New leader sees Berkshire Immigrant Center as 'this amazing small engine that can'

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PITTSFIELD — In her first month and a half on the job, Berkshire Immigrant Center Executive Director Michelle Lopez has been preparing to herald in the new fiscal year with her staff.

With that work coming to a close at the end of the week, the center hosted an open house reception Wednesday to introduce their new director to the community.

Lopez, whose career has been in international education, discovered the job opening this year when a goodbye announcement from former Executive Director Brooke Mead had been shared on Twitter.

"I read the farewell letter and it brought me to tears," Lopez said Wednesday.

If an organization could cause someone to be as dedicated as Mead appeared in her letter, she had to work there, Lopez said she thought at the time.

Lopez, 29, had been living in Lexington while she was working in the study abroad office at Brandeis University. She considered her application for the position a long shot and was thrilled to have been hired, she said.

The Berkshire Immigrant Center offers a variety of immigration-related assistance to 600 to 800 families a year. The services can range from helping people navigate the citizenship or residency process, to reuniting family members and basic legal consultations.

Mead joined the Berkshire Immigrant Center in 2002, and over the past few years, while she was executive director, the center expanded. Mead decided that it was time to leave her role and turn it over to someone more interested in the increasing administrative and fundraising duties that come with the job.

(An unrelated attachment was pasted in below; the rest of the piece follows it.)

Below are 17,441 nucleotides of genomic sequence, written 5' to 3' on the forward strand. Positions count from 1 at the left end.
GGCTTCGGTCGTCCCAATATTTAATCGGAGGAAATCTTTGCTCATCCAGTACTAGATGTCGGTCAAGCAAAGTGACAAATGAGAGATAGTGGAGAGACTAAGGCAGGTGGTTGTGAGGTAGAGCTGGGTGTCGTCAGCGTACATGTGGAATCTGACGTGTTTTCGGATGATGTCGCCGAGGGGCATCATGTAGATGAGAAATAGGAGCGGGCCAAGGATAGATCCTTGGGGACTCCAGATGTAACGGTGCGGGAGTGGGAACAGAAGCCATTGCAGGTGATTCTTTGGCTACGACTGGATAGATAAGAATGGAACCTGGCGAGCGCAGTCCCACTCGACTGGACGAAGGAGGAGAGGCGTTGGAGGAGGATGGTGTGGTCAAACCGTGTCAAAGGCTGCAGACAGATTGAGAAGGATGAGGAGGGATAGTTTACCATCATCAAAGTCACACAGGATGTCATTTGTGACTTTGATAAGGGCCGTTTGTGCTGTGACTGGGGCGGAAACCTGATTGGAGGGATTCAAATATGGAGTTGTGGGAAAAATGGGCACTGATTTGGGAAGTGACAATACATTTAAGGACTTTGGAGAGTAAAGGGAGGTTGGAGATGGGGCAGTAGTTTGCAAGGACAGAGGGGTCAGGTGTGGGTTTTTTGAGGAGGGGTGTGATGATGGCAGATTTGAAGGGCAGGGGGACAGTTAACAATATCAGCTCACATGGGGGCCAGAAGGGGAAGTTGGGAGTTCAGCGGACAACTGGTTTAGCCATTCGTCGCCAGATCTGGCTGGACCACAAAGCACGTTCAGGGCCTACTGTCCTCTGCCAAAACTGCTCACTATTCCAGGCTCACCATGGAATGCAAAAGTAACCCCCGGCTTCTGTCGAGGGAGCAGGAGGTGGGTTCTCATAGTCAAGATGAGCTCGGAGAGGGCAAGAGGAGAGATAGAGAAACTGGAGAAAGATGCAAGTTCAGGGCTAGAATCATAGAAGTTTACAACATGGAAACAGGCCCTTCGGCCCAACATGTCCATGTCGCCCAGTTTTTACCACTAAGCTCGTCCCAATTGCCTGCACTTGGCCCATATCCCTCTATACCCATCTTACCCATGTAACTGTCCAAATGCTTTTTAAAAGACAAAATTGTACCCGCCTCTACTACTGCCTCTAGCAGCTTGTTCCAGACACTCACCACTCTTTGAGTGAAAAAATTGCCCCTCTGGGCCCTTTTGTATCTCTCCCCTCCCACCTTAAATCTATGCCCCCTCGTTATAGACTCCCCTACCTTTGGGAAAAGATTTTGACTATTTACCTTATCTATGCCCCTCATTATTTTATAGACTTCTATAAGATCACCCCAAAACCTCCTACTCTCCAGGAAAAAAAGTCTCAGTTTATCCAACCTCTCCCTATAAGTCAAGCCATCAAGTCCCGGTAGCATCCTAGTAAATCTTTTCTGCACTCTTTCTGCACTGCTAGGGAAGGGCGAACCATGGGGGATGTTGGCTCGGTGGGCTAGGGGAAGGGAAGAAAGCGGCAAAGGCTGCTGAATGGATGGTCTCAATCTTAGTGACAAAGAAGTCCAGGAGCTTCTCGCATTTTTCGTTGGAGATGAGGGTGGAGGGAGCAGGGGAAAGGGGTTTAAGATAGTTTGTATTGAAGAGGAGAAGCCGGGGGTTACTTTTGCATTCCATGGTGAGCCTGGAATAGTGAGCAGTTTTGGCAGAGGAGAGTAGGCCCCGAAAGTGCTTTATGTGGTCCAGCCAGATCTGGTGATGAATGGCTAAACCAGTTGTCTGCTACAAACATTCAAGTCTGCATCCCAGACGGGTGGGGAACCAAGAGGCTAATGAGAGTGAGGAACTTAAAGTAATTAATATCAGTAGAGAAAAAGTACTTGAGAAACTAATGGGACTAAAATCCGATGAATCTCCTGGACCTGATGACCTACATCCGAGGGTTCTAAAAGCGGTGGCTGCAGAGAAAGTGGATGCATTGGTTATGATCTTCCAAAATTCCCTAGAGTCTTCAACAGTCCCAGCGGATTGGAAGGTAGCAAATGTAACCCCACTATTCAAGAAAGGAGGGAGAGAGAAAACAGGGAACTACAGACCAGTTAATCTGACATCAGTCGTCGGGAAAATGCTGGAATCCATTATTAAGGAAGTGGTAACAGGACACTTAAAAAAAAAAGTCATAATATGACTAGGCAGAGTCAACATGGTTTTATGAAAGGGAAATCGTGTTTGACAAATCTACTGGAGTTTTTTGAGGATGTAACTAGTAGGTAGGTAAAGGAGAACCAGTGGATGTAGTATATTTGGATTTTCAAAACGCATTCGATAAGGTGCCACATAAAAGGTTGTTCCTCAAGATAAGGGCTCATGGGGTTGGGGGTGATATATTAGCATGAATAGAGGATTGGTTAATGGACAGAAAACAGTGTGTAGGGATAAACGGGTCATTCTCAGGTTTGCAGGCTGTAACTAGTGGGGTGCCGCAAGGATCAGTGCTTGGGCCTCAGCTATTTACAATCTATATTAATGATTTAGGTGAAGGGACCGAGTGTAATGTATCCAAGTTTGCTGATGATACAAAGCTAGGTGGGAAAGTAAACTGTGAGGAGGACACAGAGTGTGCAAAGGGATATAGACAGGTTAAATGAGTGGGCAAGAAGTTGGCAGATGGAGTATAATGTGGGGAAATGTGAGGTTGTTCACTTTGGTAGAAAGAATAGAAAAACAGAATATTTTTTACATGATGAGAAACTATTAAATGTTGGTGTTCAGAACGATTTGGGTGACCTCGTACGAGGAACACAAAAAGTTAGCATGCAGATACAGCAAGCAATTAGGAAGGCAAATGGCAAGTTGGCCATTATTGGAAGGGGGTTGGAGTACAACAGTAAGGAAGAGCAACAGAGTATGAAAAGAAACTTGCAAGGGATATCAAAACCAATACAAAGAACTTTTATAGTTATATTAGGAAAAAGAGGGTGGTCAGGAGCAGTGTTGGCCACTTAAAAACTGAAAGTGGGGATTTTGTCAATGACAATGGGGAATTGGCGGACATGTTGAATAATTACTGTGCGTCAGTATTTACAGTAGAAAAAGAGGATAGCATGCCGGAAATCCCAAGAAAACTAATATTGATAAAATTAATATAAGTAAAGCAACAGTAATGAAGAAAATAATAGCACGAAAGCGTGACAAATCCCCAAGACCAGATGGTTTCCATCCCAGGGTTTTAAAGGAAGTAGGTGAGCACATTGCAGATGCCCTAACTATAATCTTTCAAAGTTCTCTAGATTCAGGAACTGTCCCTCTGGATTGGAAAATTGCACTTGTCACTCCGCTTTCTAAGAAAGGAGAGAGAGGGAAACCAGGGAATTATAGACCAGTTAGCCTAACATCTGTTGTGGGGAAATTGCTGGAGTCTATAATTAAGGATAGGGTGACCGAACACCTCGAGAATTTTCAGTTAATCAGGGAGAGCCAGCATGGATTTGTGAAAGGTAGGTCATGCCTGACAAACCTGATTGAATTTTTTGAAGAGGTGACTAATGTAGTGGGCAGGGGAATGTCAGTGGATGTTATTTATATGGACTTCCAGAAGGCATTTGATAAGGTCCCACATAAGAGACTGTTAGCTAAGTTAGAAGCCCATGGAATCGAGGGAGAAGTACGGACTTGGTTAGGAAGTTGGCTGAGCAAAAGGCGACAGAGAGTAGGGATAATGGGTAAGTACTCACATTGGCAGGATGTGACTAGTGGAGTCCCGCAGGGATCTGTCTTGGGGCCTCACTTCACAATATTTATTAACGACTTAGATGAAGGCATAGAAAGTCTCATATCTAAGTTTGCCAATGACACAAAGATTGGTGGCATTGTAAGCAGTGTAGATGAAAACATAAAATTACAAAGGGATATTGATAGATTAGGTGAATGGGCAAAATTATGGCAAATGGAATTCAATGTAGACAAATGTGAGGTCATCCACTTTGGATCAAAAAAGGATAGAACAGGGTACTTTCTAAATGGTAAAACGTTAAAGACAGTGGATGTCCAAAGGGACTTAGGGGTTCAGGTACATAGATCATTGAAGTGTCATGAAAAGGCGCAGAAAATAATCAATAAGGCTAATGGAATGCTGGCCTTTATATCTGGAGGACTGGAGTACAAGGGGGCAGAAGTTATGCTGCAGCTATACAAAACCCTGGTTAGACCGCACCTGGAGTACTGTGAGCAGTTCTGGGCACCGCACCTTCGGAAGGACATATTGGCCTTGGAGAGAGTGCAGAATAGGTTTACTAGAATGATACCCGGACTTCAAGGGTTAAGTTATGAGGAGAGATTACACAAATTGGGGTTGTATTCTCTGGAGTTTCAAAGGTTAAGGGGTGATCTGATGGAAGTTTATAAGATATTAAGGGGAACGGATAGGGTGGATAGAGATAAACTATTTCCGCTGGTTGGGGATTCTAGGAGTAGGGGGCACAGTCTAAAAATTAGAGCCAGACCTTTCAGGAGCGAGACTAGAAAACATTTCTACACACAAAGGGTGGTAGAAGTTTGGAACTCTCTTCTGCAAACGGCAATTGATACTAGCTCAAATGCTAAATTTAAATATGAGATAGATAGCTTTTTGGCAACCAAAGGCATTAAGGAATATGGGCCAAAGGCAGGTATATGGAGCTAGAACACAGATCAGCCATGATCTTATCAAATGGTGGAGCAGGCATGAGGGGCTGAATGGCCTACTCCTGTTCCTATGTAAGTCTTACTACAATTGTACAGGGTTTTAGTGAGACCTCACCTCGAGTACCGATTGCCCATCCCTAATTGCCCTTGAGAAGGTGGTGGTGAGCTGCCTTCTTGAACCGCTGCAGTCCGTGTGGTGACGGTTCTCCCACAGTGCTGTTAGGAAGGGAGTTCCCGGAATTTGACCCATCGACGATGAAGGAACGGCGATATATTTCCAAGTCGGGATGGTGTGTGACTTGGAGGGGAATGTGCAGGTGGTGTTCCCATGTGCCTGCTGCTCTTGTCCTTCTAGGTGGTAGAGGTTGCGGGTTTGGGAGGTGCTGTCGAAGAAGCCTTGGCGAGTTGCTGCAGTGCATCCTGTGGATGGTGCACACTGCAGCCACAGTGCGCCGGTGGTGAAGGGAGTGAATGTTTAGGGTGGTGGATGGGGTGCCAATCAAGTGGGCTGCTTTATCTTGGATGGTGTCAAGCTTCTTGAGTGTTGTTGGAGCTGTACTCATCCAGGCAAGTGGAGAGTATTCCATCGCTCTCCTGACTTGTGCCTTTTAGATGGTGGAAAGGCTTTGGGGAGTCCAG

Lopez, who lives in Pittsfield with her husband, started the job May 13. In addition to preparing the 2020 budget, she also has been working with staff to coordinate the organization's Immigrant Heritage Month fundraising drive.

Because Immigrant Heritage Month shared June with Pride month, Lopez hopes that people who are in a positive, giving mood and looking to speak out against all forms of discrimination will consider donating to the immigrant center.

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Almost half of the organization's budget — about $160,000 a year — comes from donations, according to Lopez.

On Wednesday night, while guests visited the center, which is located in St. Stephen's Church, Lopez spoke of the organization's work over the past year.

There are six staff members, three of whom are full time, and more than 100 volunteers.

In 2019, staff worked with 668 clients during 728 appointments, according to Lopez. Senior Case Manager Lorena Dus helped 500 of those clients, Lopez said.

In January, the organization hired Maureen Blennehassett as a second full-time case manager. Blennehassett had worked as a paralegal on death row cases in California before deciding she wanted to pursue immigration work. To prepare for the career change, she spent the past year living in Mexico, where she worked as a captain of a sailboat.

Now, she is getting accredited by the Department of Justice to work on immigration-related legal work for clients seeking assistance at the center. Dus already is accredited.

So far this year, 45 students have taken citizenship classes at the center, with 25 of them becoming citizens and registering to vote, Lopez said.

Her biggest goal for the next year is to get transfer client and donor information into more searchable databases. The donor database will be up and running next week, and Lopez expects to have a client database ready by the fall.

She also hopes to increase the center's visibility and access by adding a new sign and extending hours on Wednesday night so staff can see clients who work after 5 p.m. If the budget allows, Lopez also is hoping to add an additional full-time caseworker to help clients.

"We're kind of this amazing small engine that can," Lopez said, "and I think that we're just hoping that we are growing and thriving, and I'm really looking forward to this next year."

Haven Orecchio-Egresitz can be reached at horecchio@berkshireeagle.com, @HavenEagle on Twitter and 413-770-6977.


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